Kazuo Ishiguro wanted to be a singer and songwriter, but he never succeeded in the music business. However, writing songs did help him and he became the most influential and most acclaimed British writers of his generation.
On Tuesday the 62-year-old was awarded the Nobel Prize in Literature. He is best known for his novels “The Remains of the Day” and “Never Let Me Go.”
Permanent secretary of the Swedish Academy, Sara Danius, said he is a writer of great integrity.
She added, “If you mix Jane Austen and Franz Kafka then you have Kazuo Ishiguro in a nutshell, but you have to add a little bit of Marcel Proust into the mix.”
Talking to the media people at his London publisher’s office earlier today he said the Nobel Award came as a genuine shock to him.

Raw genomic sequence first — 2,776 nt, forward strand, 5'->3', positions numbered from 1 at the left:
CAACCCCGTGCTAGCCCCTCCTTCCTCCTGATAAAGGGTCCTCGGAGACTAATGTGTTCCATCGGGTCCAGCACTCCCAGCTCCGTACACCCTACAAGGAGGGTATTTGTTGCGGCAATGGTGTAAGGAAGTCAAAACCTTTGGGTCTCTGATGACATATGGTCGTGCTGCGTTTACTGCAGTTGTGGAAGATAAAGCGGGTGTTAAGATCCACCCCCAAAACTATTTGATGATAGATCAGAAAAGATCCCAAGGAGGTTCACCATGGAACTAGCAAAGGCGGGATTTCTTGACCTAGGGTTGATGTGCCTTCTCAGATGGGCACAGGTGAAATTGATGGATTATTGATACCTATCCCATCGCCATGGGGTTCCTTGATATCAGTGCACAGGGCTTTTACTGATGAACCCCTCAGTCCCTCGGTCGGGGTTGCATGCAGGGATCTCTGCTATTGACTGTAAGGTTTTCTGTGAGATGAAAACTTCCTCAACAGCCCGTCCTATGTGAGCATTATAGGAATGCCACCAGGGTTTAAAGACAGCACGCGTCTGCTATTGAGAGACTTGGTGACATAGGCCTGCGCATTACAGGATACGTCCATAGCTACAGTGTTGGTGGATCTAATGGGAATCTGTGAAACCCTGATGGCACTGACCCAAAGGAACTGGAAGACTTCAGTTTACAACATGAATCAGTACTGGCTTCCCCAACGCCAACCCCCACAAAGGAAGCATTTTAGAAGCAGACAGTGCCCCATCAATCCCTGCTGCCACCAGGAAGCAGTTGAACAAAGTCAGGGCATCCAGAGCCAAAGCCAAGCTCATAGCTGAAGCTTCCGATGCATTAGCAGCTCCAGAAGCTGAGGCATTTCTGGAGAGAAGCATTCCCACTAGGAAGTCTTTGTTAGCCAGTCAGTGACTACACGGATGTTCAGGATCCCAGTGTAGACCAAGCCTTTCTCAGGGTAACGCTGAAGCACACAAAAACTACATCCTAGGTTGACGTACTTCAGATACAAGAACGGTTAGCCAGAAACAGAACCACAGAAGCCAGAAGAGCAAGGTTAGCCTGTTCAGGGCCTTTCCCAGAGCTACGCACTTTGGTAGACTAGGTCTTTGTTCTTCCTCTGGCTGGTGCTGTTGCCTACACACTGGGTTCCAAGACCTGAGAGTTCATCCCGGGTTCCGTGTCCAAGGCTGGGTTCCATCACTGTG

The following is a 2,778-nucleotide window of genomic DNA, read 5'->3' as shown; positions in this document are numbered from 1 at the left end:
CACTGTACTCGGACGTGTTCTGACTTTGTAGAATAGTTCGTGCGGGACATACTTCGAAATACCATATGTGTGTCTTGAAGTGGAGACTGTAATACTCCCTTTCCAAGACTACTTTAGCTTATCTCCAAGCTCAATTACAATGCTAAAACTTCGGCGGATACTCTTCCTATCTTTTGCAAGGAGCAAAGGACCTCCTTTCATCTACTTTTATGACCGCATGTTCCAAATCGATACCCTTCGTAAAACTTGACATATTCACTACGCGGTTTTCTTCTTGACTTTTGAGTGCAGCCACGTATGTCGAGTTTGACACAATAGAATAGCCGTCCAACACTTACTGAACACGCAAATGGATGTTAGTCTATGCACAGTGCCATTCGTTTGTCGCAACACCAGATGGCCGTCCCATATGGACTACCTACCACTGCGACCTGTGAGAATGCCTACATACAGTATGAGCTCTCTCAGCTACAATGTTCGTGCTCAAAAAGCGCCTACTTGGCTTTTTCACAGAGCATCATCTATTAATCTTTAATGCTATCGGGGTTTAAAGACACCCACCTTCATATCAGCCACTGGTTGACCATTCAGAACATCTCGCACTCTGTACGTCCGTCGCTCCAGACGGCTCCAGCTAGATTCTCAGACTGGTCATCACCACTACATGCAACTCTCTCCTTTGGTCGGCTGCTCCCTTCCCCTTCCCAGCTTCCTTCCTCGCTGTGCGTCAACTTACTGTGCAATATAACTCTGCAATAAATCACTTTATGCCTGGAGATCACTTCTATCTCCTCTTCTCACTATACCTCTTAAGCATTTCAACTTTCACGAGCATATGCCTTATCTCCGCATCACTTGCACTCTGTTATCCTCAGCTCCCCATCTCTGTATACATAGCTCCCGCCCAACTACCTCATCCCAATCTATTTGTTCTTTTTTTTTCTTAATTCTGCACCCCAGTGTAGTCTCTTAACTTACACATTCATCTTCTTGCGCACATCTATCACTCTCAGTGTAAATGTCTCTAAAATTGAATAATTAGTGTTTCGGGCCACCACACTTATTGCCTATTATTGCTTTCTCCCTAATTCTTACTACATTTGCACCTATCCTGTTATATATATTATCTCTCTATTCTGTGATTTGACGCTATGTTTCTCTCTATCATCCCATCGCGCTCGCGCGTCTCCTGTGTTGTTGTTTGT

The novels of Ishiguro are often written in the first person. In his 35 years of writing career he has gained a good recognition for his stark. He uses rich subtext in his writing.
Author of “The English Patient,” Michael Ondaatje, said Ishiguro is a mysterious writer and with every book of his he surprises him.
The Canadian novelist further added that he was thrilled to learn about being awarded with Nobel Prize.
Ishiguro was born in 1954 in Japanese city Nagasaki to an oceanographer father. At the age of just 5 he moved to Surrey in England. He attended Woking County Grammar School and discovered literature at a very young age after reading the stories of Sherlock Holmes.